Homemade Cinnamon Raisin Bagels – Recipe

cinnamon raisin bagels

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I’ve written in the past about how much I love homemade bagels. I make a batch every other week so I have them in the freezer for my lunch and I will occasionally send them in with the hubby for his. As the summer season comes on I’ll probably end up baking them more frequently because they make excellent snacks to take when we get the chance to head out into the woods for a quiet day together. They are great with cream cheese, cheddar cheese, peanut butter or if you ask me, just plain.

I was ruminating upon bagels when I last made them and decided I wanted to try my hand at cinnamon raisin. I thought it would be nice to have a bit of variation for those days when I want a little bit of sweet (erm, to be honest that is every day) with my lunch. I was too lazy to go searching for a recipe and the cookbook I use for the base recipe did not have a variation so I just winged it. It worked! I ended up with a lovely bagel with just a hint of sweetness. The hubby said he likes these even better than the plain bagels.

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cinnamon raisin bagels


Cinnamon Raisin Bagels

Makes 12 – 18 depending on how large you want them to be

  • 2 cups warm water
  • 1 heaping tsp active dry yeast
  • 3 TBSP Barley Malt Syrup* divided
  • 1 TBS olive oil
  • 6 – 8 cups bread flour
  • 1 TBS salt
  • 1 TBS cinnamon
  • 1/2 cup granulated sugar
  • 1 cup raisins
* Barley Malt Syrup gives bagels their distinctive taste and gloss and is added to the boiling water as well as to the dough. If you don’t have it or can’t find it (it’s readily available in natural food stores or online) you can substitute sugar.
  • Add the yeast to the warm water to your mixer and let it stand for a few minutes to get foamy.
  • Add in 2 TBS of the Barley Malt Syrup (or sugar if using sugar). I will warn you that Barley Malt Syrup is THE STICKIEST substance I have ever worked with. It is stickier than honey, corn syrup and maple syrup combined.  Just know this. And be prepared. I have learned through experience to stir the malt syrup into the water/yeast mixture or it just sits in the bottom.
  • Add in 6 cups of flour, the oil, the granulated sugar, the cinnamon and the salt. With the paddle on the mixer stir until the dough comes together. Add in the raisins*. If it is still sticky add in another cup to two cups of flour. This will depend on the humidity levels where you live. You need a stiff but workable dough. I end up using 7 cups of flour
*I have added the raisins at this point and close to the end of kneading. If you add them here some of them will break apart through the kneading process. In my various trials I have found that I like this method as it distributes the sweetness and still leaves plenty of raisins whole. If you prefer all whole raisins add them in with about a minute left of kneading time.
  • Put the dough hook on and knead the dough for 12 – 15 minutes until it is smooth and elastic.
  • Place the dough in an oiled bowl and set it aside to rise for 1 – 1 1/2 hours.
  • In the summer my dough is ready in 1 hour in the winter it needs the extra time. You will know it is ready when you poke your finger in it and the indentation remains. This is a denser dough so it does not rise as high as the plain bagel dough.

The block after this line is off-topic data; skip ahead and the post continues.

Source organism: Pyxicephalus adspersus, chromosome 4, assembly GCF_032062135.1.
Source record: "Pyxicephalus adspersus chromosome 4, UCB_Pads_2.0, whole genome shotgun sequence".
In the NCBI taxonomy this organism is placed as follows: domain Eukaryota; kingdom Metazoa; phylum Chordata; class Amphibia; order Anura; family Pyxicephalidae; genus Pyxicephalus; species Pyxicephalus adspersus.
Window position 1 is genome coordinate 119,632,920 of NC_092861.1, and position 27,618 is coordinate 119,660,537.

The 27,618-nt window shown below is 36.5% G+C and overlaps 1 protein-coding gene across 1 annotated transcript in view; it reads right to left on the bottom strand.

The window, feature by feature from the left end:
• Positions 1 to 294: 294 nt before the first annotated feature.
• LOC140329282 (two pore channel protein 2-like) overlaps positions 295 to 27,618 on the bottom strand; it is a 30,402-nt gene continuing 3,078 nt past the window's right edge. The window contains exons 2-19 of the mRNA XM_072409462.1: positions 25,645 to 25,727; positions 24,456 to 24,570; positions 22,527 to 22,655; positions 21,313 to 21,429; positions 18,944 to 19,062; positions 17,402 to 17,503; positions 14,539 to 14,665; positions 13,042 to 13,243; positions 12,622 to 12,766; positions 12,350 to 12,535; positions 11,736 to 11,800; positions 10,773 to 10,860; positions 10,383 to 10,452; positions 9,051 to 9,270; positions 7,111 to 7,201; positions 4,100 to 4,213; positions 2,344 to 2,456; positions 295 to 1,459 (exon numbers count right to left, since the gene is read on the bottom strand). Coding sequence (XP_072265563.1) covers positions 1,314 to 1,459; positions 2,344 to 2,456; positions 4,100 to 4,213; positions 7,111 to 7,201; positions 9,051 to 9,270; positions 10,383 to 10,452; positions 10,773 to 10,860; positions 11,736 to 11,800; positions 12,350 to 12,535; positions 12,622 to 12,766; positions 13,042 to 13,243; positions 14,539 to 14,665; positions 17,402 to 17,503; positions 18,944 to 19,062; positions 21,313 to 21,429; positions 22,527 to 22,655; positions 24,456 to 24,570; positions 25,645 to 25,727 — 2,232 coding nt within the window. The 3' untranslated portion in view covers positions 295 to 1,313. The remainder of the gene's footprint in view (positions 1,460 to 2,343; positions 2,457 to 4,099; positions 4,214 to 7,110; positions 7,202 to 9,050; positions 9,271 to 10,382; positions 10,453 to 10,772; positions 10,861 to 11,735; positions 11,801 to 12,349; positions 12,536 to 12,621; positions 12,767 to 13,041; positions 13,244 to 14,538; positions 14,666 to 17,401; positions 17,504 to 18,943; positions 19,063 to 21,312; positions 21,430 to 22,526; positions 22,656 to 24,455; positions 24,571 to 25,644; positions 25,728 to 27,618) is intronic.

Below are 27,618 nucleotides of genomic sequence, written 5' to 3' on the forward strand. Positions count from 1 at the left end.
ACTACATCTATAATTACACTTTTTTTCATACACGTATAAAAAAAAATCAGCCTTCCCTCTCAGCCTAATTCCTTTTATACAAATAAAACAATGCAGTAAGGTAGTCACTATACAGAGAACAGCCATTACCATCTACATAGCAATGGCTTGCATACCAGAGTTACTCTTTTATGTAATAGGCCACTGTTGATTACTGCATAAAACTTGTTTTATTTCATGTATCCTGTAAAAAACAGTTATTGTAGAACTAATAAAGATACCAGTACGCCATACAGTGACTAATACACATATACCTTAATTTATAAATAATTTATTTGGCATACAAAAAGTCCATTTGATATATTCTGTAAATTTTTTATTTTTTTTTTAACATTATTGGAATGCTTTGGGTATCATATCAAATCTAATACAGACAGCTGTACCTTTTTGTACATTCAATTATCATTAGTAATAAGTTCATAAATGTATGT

• Preheat the oven to 500°
  • Take a large (6 qt) pot, add the remaining 1 TBS Barley Malt Syrup (or sugar) and fill with water and set to boiling. When it reaches a boil, reduce the heat so it is just simmering.
  • And on a lightly floured surface press the dough into a rectangle. Cut the rectangle into slices and cut the slices into 12 – 18 pieces. (My countertop is great – I don’t need to flour it to work with most doughs.)
  •  Now you roll the bagels. Mine are never perfect. I don’t really care. I’ve shaped my bagels two different ways. I am now using this second method exclusively. I’ve included the video so you can see it in action.
  • If you would like to see the other method you can go HERE


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  • Have two heavy duty baking sheets ready; I line mine with silicone mats. You can also use parchment.
  • Place the shaped bagels on the prepared pans and move them over to the simmering water.
  • Depending on the size of the bagels, drop four or five at a time into the simmering water. You don’t want to crowd them. After one minute turn them over, simmer one more minute and remove to the waiting baking sheet to rest while you boil the others.

  •  Bake at 500° for 7 1/2 minutes and then rotate the trays. Bake for another 7 1/2 to 8 minutes until the bagels are golden brown.
  • Cool on a rack and freeze any you are not going to use right away.
  • Like any home baked bread product these will not hold for long so that is why I freeze them. They don’t take long to thaw and they taste fresh baked after they do. (Since I am a very spoiled baker and have three KitchenAid mixers I do a double batch; I figure if I’m going to bake I might as well BAKE. That way I have enough in the freezer to last me a couple of weeks.)

How Were the Cinnamon Raisin Bagels?



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These are really tasty. The raisins add a lovely bit of sweetness and the cinnamon in the background is a wonderful flavor. These are delicious with cheddar cheese or just toasted with butter. It’s nice to have them as a bit of a change from plain bagels. Adding the cinnamon and raisins also makes me think of all of the other taste treats I could add to bagel dough.

Just imagine the possibilities. 


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